Emoticons are unbelievably passé, right? And GIFs are just too much work, right? It’s time to better utilize our technological advancements. Behold The Sound-Word Index, a project by Blanche de Lasa, Stina Gromark, and James Godwin that can use “sound, volume and rhythm” to “help to translate our emotions hidden behind our screens.”
Celebrate the start of baseball season and the beginning of National Poetry Month at the same time by reading Hobart’s annual Baseball Issue. This year, the site plans on rolling out “daily baseball stories, poems, essays, and other baseball miscellany,” so it’s pretty much the Venn diagram overlap of all of your April needs.
Garth recently posited that Dave Eggers would be a great, if counter-intuitive, replacement for Philip Gourevitch at the Paris Review. Instead, the Paris Review has announced today the equally admirable appointment of FSG editor Lorin Stein to head up the venerable literary magazine. The announcement.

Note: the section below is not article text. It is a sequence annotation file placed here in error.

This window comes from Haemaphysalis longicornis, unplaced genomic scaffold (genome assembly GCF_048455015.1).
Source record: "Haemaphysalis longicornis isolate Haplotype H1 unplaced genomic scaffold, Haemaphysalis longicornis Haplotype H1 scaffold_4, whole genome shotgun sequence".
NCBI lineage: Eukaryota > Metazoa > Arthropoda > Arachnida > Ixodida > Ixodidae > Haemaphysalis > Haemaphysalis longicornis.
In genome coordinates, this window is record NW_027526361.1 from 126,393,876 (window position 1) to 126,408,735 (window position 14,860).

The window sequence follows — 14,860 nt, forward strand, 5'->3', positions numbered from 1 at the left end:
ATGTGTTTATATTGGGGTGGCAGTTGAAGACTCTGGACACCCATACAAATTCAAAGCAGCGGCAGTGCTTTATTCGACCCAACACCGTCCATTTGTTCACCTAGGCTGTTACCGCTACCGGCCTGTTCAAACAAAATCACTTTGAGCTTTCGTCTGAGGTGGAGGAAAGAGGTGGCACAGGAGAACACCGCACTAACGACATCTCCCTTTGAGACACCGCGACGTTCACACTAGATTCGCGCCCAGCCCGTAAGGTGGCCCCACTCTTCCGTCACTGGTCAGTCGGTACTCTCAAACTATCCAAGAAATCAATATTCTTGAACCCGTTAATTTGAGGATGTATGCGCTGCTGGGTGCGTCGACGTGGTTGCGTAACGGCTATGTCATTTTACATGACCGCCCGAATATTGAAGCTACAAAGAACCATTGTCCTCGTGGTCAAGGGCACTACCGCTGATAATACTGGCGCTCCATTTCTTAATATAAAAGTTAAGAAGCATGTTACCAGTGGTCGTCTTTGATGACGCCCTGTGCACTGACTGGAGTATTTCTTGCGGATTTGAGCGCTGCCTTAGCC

It’s turning into Speedboat Week here, so why not spend the weekend with some of Renata Adler‘s most renowned nonfiction? Her controversial reassessment of Pauline Kael (featuring “A Limitless Capacity to Inquire,” one of the best found poems you’ll ever read) is at the NYRB, and her deep dive into l’affaire Lewinski can be found at the L.A. Times. Interestingly, as Sarah Weinman points out, Adler’s 2001 book about the Bilderberg Conferences still hasn’t seen the light of day. (“Who suppresses manuscripts? We do!”)
“Eisenhower’s doctor, Howard McCrum Snyder, knew better than anyone that the commander in chief paid a heavy physical toll for the blandness he projected in public — and once had a presidential golf club thrown at him.” Janet Maslin reviews a new book on the “hidden” President.
“Located along a private beach on 235 Middle Neck Road, this opulent Gatsby-inspiring estate spans over 5 acres. A mere 25 minutes away from New York City by boat, this home is the perfect scene for a roaring 20s party. Just picture the glitz and glamour of fireworks reflecting across the water at all hours of the night.” For a cool $16.9 million you, too, can live in the home that inspired F. Scott Fitzgerald. Pair with our own Sonya Chung on adding The Great Gatsby to her teaching syllabus.